The peeling of an orange and an in-depth understanding of mathematics led a team of architects and engineers to discover how to construct one of architecture’s iconic images: the Sydney Opera House in Sydney, Australia.
Deep in the heart of Idaho lies the Frank Church-River of No Return Wilderness, part of the largest roadless area left in the lower 48 states. At 2.5 million acres, it is larger than Yellowstone, yet most people have never even heard of it. Designated a federally-protected wilderness in 1980 by Congress, the region is full of deep canyons and mountain forests, rivers and abundant wildlife. Otters and elk, deer and coyotes, blue birds and bighorn sheep, and newly-restored wolf populations all thrive there.
I am continuously amazed when I hear about young scientists – high school students - who are making a difference in the future of medicine. I recently talked with Riley Ennis, a freshman at Dartmouth College, who won the Virginia BioGENEius Challenge last year and went on to become a U.S.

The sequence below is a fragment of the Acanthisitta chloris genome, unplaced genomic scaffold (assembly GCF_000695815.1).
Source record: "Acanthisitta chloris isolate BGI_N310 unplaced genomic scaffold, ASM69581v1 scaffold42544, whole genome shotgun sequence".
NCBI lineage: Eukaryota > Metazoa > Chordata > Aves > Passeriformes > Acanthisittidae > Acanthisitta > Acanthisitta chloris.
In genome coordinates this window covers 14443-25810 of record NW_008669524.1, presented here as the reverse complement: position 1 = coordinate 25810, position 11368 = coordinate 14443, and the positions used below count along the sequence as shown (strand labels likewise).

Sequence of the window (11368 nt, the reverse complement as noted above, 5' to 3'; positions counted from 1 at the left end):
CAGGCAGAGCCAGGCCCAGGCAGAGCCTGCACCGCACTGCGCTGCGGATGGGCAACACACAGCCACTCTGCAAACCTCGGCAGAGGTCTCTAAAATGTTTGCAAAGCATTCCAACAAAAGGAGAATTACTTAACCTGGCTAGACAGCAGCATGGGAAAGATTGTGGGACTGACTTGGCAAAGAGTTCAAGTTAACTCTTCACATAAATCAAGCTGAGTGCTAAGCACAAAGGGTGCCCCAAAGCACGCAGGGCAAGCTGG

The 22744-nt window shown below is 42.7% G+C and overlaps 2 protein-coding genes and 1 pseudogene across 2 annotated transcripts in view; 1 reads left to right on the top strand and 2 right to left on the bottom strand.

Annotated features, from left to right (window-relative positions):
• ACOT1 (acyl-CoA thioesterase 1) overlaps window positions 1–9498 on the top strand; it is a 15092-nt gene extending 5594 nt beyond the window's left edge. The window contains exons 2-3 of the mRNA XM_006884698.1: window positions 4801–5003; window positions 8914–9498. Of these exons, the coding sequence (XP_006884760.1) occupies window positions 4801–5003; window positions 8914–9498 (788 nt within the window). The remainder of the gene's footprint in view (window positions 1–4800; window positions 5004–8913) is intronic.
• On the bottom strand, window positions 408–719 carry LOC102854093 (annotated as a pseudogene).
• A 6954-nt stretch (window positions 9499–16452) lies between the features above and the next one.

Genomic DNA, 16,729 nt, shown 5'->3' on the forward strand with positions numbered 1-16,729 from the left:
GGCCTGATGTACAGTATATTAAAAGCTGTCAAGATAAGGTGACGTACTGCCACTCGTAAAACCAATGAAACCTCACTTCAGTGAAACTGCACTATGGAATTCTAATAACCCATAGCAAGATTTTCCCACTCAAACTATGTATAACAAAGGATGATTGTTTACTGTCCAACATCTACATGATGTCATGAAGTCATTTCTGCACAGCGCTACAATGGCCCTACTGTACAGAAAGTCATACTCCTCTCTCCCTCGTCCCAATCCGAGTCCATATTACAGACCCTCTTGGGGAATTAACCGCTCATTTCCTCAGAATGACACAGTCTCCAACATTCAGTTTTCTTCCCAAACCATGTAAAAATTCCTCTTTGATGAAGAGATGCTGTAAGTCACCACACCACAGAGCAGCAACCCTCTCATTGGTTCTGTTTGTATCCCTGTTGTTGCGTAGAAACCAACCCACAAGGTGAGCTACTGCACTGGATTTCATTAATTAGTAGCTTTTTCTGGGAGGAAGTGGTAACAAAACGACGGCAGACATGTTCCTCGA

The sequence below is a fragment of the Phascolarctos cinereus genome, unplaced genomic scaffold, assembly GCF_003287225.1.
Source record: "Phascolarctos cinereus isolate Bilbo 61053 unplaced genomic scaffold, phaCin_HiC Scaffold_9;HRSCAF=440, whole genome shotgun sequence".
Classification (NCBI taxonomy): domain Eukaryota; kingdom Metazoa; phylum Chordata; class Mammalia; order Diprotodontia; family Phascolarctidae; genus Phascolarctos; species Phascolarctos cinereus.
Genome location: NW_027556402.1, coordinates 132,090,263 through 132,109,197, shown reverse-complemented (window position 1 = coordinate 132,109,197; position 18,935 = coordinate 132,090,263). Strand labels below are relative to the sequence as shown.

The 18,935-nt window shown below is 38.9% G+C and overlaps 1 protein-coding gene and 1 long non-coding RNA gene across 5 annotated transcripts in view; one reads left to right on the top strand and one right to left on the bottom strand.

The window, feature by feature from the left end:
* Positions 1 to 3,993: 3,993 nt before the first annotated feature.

It’s a simple question with an astonishing answer. Fewer than 100 naturally occurring elements form the ingredients of everything in our world from solid rocks to ethereal gases, from scorching acids to the living cells in our body.
Amazing young scientists were doing amazing things on Saturday, March 24th at the Metro Richmond Science Fair. Two hundred seventy 7th-12th graders presented their research in categories ranging from Behavioral Science to Zoology.
The bushfires that tore through the Australian state of Victoria in February 2009 incinerated over a million acres of land, including key mountain ash forest ecosystems. Fires are a natural force of nature which spur regeneration, but the immediate aftermath of this giant firestorm was devastation. By the time the fires subsided, 173 people had lost their lives, over one million acres of mountain ash forest had been destroyed, and countless animals had perished. The overwhelming firestorm was one of the worst in the country’s history, and came to be known as Black Saturday.
The Science Museum of Virginia is ready to get a little irrational about Pi in hopes to make your knowledge of this tasty number a bit more well rounded. On Wednesday, March 14, from 10:00 a.m. - 3:00 p.m. celebrate the first three digits of Pi, 3.14, on March 14 – also known as 3/14 with a day filled with some pie science.
Designing and building a robot, programming it to roll and making basketballs fly! What a fantastic way to teach young people how big ideas become reality and prepare them for the 21st century workforce. Join me as we get to know the members of FIRST Robotics Team Sparky 384 and share in their excitement for science and technology.